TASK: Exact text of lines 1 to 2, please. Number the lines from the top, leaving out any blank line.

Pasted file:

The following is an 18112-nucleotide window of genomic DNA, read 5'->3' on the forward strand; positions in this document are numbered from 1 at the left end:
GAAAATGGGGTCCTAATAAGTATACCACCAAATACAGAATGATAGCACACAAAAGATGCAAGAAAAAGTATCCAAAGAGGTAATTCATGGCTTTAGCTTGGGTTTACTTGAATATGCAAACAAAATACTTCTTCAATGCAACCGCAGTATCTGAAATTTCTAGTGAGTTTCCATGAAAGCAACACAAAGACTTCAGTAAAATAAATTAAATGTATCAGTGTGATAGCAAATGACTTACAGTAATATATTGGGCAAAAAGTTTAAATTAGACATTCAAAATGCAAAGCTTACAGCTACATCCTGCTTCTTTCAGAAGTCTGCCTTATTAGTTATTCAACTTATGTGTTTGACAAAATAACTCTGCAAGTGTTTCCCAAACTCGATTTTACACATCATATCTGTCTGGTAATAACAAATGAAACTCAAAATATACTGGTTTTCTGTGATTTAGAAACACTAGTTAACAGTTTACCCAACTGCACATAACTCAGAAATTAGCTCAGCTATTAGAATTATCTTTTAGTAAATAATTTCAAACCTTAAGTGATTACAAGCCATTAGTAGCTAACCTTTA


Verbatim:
The following is an 18112-nucleotide window of genomic DNA, read 5'->3' on the forward strand; positions in this document are numbered from 1 at the left end:
GAAAATGGGGTCCTAATAAGTATACCACCAAATACAGAATGATAGCACACAAAAGATGCAAGAAAAAGTATCCAAAGAGGTAATTCATGGCTTTAGCTTGGGTTTACTTGAATATGCAAACAAAATACTTCTTCAATGCAACCGCAGTATCTGAAATTTCTAGTGAGTTTCCATGAAAGCAACACAAAGACTTCAGTAAAATAAATTAAATGTATCAGTGTGATAGCAAATGACTTACAGTAATATATTGGGCAAAAAGTTTAAATTAGACATTCAAAATGCAAAGCTTACAGCTACATCCTGCTTCTTTCAGAAGTCTGCCTTATTAGTTATTCAACTTATGTGTTTGACAAAATAACTCTGCAAGTGTTTCCCAAACTCGATTTTACACATCATATCTGTCTGGTAATAACAAATGAAACTCAAAATATACTGGTTTTCTGTGATTTAGAAACACTAGTTAACAGTTTACCCAACTGCACATAACTCAGAAATTAGCTCAGCTATTAGAATTATCTTTTAGTAAATAATTTCAAACCTTAAGTGATTACAAGCCATTAGTAGCTAACCTTTA